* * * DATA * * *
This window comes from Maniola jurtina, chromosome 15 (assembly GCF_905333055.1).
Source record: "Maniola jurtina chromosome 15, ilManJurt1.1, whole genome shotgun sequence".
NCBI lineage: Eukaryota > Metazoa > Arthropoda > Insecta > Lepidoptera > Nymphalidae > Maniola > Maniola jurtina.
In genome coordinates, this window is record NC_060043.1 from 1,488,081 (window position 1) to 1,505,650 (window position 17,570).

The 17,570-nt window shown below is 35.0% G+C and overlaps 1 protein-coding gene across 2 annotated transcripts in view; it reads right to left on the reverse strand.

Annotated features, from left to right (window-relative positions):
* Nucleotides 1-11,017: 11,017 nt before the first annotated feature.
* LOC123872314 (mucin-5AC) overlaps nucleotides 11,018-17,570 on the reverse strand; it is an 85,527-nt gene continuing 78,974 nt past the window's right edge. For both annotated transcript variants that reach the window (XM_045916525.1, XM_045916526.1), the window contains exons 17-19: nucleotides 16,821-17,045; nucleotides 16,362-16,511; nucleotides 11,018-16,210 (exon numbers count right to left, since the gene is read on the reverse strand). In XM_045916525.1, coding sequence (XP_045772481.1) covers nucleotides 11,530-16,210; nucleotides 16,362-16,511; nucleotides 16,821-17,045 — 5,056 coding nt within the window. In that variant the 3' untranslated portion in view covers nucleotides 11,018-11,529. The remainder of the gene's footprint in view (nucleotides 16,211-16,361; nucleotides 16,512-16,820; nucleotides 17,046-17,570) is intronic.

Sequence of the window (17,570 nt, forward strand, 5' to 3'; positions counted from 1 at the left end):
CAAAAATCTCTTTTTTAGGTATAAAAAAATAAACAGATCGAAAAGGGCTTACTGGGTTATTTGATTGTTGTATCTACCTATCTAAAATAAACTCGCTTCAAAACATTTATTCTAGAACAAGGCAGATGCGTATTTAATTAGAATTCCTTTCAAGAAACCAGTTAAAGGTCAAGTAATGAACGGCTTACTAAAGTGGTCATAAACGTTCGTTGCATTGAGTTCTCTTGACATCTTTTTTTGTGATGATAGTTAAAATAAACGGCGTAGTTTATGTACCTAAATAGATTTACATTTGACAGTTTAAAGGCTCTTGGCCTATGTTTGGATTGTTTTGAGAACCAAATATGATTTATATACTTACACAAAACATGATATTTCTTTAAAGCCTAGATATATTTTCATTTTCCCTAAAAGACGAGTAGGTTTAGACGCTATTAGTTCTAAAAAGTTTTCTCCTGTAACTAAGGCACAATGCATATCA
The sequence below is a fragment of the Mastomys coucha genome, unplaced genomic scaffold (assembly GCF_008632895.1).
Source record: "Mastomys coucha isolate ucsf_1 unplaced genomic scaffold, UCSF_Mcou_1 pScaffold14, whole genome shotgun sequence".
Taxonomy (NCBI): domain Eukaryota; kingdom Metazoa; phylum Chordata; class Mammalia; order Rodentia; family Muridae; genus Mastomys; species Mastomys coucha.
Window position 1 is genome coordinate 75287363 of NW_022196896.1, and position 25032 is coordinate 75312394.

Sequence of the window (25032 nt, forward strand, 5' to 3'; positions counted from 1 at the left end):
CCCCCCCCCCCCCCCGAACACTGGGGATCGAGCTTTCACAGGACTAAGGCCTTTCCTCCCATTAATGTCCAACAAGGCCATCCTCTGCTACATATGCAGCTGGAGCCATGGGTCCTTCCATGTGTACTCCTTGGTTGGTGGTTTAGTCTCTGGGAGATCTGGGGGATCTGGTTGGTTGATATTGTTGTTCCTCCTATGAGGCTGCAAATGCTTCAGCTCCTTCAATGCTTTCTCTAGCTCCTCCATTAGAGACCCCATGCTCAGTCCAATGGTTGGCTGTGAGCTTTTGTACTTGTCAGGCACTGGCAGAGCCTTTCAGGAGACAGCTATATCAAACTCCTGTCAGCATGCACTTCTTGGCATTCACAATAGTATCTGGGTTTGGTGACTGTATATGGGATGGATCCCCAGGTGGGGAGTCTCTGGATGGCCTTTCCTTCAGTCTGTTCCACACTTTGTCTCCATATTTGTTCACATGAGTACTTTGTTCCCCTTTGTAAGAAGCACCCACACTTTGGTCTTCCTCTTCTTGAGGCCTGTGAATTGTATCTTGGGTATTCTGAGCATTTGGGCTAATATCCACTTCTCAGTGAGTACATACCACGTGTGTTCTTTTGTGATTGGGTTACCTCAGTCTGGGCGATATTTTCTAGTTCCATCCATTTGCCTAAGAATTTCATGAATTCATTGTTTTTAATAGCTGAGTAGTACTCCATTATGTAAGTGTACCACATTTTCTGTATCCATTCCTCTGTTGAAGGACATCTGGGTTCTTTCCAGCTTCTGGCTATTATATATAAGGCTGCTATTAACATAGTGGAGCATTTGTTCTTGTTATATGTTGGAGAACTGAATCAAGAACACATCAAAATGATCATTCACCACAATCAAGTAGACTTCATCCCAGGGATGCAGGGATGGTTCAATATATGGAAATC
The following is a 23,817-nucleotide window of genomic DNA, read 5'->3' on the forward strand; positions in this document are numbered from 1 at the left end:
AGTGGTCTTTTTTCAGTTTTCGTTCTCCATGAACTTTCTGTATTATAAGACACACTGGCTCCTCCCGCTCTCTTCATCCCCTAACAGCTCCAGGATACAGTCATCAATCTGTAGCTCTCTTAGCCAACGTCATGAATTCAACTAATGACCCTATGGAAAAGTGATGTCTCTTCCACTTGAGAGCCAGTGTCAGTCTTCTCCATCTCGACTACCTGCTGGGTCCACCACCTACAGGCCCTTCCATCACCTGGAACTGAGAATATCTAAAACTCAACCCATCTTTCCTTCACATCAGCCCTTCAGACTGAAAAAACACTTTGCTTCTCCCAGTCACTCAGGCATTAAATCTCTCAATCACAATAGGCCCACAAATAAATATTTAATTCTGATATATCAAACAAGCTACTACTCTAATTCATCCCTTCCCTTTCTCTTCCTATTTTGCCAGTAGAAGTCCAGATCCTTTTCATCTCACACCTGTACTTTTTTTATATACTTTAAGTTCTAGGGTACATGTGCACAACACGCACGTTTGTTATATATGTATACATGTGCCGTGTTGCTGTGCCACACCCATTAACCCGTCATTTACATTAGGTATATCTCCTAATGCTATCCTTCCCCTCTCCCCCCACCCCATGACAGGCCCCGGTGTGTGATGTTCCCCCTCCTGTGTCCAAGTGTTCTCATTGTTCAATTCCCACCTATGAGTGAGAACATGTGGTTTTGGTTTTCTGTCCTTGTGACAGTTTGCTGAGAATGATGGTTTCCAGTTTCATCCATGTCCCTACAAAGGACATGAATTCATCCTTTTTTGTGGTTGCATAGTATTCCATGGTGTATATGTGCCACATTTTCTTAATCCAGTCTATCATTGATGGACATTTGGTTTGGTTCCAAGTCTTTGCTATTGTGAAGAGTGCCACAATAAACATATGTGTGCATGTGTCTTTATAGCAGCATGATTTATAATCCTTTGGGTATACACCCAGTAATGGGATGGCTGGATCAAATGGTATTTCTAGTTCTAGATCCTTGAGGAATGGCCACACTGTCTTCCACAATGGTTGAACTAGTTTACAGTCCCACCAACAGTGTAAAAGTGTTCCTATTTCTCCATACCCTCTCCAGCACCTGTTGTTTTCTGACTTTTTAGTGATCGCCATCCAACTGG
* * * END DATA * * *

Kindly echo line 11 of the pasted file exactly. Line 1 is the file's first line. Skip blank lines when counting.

The sequence below is a fragment of the Mastomys coucha genome, unplaced genomic scaffold (assembly GCF_008632895.1).